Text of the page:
Dennis Hastert is serving a 15-month prison term in a hush-money case that stemmed from his sexual abuse of students when he taught at an Illinois public school over 35 years ago—and the ex-US House speaker is now pointing to a technicality to argue that a state body should restore his $17,000-a-year teacher's pension that it yanked after his April 27 sentencing, the AP reports. A recent letter from the 74-year-old's lawyer to the agency overseeing the pensions notes his conviction was not for sexual abuse when he was at Yorkville High School from 1965 to 1981: It was for one count of violating banking law by withdrawing cash from 2010 to 2014 as he sought to pay one victim $3.5 million to ensure his silence. On those grounds, the letter argues, his teacher's pension can't be revoked.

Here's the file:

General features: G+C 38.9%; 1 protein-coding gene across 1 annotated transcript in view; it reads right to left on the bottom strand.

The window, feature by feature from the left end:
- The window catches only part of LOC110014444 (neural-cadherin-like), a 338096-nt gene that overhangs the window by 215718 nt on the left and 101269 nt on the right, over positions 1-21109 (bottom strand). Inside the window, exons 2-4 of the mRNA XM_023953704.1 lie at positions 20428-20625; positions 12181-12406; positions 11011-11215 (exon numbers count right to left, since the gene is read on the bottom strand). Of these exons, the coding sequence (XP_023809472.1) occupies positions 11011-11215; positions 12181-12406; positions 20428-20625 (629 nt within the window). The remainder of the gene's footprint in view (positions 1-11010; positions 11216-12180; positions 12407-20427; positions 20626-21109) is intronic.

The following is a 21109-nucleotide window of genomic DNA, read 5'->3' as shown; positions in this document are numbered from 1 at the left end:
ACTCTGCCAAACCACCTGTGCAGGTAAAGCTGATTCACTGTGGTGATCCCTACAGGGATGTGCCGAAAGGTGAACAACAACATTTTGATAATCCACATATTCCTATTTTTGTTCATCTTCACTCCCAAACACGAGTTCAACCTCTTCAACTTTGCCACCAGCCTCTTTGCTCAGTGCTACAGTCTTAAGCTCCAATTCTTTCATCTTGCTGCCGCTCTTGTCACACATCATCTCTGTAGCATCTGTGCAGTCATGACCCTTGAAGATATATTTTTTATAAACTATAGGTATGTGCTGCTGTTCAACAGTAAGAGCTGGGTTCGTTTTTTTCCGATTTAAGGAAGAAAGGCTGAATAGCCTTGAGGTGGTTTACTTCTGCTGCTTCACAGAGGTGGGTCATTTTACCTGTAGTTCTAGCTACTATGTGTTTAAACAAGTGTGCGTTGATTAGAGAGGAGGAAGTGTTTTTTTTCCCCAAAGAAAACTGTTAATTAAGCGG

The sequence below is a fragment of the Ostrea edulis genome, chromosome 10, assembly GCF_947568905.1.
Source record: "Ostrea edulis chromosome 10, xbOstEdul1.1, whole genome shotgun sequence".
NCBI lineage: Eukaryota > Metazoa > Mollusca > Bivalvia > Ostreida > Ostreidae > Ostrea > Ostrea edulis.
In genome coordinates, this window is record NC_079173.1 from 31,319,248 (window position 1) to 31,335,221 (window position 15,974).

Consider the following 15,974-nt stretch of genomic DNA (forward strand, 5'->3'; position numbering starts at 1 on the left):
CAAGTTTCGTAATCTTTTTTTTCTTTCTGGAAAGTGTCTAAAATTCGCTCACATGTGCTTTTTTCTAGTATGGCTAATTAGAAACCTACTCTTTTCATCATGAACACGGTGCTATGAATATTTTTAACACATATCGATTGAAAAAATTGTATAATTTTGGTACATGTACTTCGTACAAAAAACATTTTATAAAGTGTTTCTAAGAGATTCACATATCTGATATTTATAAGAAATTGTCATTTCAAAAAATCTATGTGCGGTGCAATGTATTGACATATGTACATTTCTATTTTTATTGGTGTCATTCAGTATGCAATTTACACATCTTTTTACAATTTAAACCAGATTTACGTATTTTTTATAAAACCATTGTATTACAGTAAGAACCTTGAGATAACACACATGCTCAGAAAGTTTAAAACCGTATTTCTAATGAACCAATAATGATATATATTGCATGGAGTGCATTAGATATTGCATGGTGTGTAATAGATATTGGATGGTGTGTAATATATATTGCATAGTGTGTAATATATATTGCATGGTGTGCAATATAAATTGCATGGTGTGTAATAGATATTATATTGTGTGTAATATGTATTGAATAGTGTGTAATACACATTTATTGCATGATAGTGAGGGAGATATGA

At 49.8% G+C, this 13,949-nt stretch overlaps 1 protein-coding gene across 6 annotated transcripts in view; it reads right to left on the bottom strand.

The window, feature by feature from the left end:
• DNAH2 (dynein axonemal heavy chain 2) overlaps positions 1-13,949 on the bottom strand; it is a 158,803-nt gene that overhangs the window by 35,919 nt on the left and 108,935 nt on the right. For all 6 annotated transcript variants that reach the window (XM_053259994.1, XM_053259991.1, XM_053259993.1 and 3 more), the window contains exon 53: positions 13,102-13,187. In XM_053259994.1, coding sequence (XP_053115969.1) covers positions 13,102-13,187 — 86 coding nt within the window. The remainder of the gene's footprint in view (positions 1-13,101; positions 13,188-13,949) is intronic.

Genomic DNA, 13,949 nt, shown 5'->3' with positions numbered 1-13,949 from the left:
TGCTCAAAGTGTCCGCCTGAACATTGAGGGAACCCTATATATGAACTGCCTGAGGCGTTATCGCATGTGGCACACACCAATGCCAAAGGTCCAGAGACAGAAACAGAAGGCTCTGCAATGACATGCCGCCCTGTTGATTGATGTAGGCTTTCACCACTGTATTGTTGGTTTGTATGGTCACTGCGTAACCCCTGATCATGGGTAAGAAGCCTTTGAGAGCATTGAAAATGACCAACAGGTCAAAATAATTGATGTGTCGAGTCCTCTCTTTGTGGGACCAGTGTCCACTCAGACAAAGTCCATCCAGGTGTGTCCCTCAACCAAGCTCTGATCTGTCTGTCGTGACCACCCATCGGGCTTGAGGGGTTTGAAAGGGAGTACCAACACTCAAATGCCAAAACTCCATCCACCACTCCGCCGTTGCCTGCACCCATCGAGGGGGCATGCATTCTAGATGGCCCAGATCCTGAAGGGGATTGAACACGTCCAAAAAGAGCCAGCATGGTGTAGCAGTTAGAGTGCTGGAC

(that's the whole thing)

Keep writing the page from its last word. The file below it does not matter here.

State law is clear that pensions can be revoked for serious crimes teachers committed as teachers. The revocation of Hastert's teacher's pension by the Teachers' Retirement System was "improper, invalid, and unconstitutional," in part because he was charged with banking crimes that occurred over three decades after he was in teaching, Mark DeBofsky wrote in an August 29 letter released this month. It also challenges an order that Hastert pay back $222,000 he already withdrew in teacher's pension money. Had Hastert been convicted of abusing students, there would be no question that withdrawing his pension was legal—and prosecutors made clear that, if they could have charged Hastert with sexual abuse, they would have, had the statute of limitations not expired decades ago. Hastert's attorneys will get a chance to present arguments and even call witnesses during an administrative review. If the TRS board refuses to restore the teacher's pension, he could take the matter to court.